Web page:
Things don't seem to change much in Wabasha County: Max and John are still fighting after 35 years, Grandpa still drinks, smokes, and chases women , and nobody's been able to catch the ... See full summary »
Henry Roth is a man afraid of commitment up until he meets the beautiful Lucy. They hit it off and Henry think he's finally found the girl of his dreams, until he discovers she has short-term memory loss and forgets him the very next day.
John Beckwith and Jeremy Grey, a pair of committed womanizers who sneak into weddings to take advantage of the romantic tinge in the air, find themselves at odds with one another when John meets and falls for Claire Cleary.
Things don't seem to change much in Wabasha County: Max and John are still fighting after 35 years, Grandpa still drinks, smokes, and chases women , and nobody's been able to catch the fabled "Catfish Hunter", a gigantic catfish that actually smiles at fishermen who try to snare it. Six months ago John married the new girl in town (Ariel), and people begin to suspect that Max might be missing something similar in his life. The only joy Max claims is left in his life is fishing, but that might change with the new owner of the bait shop. Written by
Murray Chapman <email@example.com>
When grandpa sings the lullaby to Allie and she falls asleep there's a close-up of her face with her hair messed up and covering her face. The next shot is a long shot and her hair is neatly drawn behind (like in a ponytail). See more »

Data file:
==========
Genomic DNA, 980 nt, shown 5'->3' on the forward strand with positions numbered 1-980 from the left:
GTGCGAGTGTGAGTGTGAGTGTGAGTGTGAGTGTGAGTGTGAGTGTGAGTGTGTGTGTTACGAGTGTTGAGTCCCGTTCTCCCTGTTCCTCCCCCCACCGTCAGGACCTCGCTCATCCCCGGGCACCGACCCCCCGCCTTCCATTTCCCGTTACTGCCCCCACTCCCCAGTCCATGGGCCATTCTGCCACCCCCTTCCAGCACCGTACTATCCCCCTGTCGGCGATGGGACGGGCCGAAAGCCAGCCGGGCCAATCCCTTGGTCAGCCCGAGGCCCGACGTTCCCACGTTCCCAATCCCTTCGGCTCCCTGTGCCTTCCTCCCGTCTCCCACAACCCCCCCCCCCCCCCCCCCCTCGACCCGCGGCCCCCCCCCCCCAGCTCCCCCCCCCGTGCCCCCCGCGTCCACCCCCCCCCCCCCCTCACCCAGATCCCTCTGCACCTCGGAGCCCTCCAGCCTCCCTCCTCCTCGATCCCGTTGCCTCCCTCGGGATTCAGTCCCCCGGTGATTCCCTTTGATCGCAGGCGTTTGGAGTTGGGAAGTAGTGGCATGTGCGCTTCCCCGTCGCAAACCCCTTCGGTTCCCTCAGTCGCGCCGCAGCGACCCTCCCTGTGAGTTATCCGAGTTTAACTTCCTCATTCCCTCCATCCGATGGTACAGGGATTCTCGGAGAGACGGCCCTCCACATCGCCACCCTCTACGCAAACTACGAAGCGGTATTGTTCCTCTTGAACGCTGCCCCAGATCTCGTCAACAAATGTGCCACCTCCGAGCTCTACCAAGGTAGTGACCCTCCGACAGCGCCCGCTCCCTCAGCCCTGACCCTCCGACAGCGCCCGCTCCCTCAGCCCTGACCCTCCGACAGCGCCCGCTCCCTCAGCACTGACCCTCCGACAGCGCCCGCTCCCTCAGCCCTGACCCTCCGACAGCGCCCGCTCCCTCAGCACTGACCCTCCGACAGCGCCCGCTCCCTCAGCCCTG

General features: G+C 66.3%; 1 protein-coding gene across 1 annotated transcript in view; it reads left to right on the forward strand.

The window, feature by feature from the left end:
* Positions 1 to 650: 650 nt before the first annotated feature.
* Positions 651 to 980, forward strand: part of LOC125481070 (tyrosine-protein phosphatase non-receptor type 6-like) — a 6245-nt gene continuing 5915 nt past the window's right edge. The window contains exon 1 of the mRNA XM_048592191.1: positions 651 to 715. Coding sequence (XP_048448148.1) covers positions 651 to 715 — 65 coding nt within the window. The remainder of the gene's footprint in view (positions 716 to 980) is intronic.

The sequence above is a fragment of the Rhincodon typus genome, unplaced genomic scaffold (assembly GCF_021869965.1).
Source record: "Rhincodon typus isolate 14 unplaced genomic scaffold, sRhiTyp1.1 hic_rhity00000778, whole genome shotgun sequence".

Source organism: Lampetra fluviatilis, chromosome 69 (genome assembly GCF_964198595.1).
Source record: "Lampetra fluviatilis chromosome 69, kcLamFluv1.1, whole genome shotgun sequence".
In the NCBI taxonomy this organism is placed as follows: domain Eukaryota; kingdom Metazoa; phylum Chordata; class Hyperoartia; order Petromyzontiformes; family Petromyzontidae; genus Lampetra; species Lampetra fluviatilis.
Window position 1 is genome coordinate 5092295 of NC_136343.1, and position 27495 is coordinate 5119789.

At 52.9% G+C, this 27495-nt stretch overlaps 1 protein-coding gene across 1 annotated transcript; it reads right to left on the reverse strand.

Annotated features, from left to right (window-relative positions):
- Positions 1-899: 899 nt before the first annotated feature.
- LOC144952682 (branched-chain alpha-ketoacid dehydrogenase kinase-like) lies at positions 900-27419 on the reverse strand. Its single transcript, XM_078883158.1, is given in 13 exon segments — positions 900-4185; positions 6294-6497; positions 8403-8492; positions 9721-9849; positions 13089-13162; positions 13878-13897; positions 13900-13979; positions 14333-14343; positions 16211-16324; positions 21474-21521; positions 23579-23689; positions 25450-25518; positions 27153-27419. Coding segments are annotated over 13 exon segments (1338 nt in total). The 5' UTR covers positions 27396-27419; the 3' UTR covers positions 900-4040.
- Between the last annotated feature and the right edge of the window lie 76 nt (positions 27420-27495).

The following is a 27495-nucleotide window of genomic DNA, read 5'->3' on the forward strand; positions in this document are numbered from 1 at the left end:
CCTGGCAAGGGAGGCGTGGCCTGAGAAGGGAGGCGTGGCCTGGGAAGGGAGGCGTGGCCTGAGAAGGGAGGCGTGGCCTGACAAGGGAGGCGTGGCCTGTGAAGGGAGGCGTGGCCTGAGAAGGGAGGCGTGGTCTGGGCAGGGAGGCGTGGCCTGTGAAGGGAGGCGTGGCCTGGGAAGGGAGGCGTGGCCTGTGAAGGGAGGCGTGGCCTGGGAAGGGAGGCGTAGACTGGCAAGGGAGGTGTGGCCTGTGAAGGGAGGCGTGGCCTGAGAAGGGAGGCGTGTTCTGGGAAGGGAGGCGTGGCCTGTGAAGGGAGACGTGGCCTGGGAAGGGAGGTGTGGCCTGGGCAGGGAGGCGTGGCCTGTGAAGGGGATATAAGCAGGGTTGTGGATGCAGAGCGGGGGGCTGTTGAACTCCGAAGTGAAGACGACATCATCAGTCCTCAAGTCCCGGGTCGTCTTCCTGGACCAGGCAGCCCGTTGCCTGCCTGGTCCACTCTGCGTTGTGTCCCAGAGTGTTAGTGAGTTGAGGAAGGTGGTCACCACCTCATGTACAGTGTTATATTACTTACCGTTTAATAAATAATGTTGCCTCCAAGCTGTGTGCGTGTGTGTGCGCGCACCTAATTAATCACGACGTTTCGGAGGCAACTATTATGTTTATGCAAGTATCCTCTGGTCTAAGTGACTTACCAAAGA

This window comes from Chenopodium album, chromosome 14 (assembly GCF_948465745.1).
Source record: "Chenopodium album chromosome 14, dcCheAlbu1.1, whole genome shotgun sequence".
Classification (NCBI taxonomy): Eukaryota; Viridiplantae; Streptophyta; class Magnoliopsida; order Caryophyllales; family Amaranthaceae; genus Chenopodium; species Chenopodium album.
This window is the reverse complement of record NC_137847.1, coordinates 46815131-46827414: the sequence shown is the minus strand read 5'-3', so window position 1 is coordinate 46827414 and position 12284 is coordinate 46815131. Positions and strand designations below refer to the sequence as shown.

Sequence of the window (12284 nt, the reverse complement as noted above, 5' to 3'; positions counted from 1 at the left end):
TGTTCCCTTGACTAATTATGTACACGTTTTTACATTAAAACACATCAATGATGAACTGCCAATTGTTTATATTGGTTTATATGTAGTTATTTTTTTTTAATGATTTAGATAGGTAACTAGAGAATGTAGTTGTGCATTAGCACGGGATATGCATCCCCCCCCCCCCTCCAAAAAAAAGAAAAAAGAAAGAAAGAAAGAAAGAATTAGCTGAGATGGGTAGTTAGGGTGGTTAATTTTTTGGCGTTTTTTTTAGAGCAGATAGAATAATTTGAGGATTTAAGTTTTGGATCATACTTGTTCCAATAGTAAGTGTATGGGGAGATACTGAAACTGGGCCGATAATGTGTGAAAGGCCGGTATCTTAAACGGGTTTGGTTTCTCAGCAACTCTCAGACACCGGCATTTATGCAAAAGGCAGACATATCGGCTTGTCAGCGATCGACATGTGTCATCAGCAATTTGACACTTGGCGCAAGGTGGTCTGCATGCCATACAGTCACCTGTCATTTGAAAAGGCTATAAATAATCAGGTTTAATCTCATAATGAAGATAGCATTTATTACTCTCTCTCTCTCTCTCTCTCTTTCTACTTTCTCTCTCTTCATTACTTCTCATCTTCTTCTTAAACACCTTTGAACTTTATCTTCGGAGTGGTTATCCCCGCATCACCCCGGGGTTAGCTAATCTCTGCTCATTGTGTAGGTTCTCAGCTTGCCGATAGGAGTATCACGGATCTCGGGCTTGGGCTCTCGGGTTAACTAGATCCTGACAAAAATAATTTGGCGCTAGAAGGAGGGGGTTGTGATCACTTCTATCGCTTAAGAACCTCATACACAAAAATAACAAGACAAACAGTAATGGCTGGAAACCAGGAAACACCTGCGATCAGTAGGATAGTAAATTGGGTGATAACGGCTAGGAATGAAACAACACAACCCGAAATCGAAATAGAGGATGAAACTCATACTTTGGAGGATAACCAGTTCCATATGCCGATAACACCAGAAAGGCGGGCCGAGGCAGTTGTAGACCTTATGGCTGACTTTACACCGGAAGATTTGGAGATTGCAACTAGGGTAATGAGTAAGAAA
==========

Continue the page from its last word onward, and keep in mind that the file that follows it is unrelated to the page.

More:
Outtakes are run beneath the closing credits, including Burgess Meredith giving many different bawdy names for the Hawaiian island he visited, and the line he uses to invite Maria's mother back to his room. See more »
Who would have ever guessed that it's the same place?
For the most part, "Grumpier Old Men" is pretty silly. Max Goldman (Walter Matthau) and John Gustafson (Jack Lemmon) are still at each other's throats when Italian immigrant Maria Ragetti (Sophia Loren) arrives in town and throws everything into flux. What actually struck me most about the movie was how different the town looked in this one from the original. Obviously, it was a different time of year, but maybe the different look was meant to show how everything might be changing in the town.
Other than that, Ann-Margret returns as Ariel, and she's still as free-spirited and vivacious as she was in the original. Burgess Meredith - in his final role - is still the grandfather who can exercise absolute authority over the youngsters, although he now has the hots for Maria's mother (Ann Morgan Guilbert, aka Millie on "The Dick Van Dyke Show"). Kevin Pollak and Daryl Hannah also reprise their roles from the original...ah, and there's that fish.
All in all, a fairly interesting movie. Not any kind of masterpiece, but it showed that Lemmon and Matthau still had it.
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